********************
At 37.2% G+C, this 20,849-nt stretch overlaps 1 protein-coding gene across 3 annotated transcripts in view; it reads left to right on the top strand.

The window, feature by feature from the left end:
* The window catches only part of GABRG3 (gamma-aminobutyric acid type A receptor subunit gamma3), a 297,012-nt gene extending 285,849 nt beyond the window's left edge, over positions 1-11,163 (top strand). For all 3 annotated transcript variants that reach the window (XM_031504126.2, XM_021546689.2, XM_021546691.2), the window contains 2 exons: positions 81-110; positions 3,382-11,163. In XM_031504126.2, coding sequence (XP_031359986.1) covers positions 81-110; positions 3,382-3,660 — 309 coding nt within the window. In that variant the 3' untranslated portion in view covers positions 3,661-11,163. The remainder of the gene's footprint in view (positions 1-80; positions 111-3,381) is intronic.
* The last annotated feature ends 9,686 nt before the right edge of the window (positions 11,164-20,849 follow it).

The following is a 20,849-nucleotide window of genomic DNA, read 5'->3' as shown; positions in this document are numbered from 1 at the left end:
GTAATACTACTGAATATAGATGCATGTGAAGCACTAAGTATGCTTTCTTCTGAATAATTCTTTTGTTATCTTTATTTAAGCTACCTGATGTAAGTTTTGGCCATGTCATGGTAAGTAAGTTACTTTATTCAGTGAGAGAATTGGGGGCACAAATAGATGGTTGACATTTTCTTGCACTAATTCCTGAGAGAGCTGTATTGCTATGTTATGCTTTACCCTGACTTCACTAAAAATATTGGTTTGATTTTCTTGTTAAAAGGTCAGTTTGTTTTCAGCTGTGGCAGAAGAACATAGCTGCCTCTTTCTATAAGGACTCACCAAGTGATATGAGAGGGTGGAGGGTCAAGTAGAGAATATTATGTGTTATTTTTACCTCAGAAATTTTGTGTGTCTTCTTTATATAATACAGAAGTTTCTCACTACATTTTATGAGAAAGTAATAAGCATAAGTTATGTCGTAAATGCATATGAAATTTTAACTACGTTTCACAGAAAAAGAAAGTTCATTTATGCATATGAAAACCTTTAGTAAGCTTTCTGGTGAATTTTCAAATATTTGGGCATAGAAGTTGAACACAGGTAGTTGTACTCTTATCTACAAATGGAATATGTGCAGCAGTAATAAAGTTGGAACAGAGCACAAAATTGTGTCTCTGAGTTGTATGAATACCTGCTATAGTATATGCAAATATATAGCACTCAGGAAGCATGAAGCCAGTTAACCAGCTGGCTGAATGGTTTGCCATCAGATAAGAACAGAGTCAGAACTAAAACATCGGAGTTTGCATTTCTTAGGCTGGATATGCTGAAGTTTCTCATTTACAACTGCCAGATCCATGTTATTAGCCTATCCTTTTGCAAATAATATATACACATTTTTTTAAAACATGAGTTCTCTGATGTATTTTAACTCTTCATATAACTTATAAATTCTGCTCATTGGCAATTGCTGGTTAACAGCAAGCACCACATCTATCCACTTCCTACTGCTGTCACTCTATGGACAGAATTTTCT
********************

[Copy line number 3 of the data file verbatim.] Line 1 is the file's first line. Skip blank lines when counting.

* The window catches only part of GABRG3 (gamma-aminobutyric acid type A receptor subunit gamma3), a 297,012-nt gene extending 285,849 nt beyond the window's left edge, over positions 1-11,163 (top strand). For all 3 annotated transcript variants that reach the window (XM_031504126.2, XM_021546689.2, XM_021546691.2), the window contains 2 exons: positions 81-110; positions 3,382-11,163. In XM_031504126.2, coding sequence (XP_031359986.1) covers positions 81-110; positions 3,382-3,660 — 309 coding nt within the window. In that variant the 3' untranslated portion in view covers positions 3,661-11,163. The remainder of the gene's footprint in view (positions 1-80; positions 111-3,381) is intronic.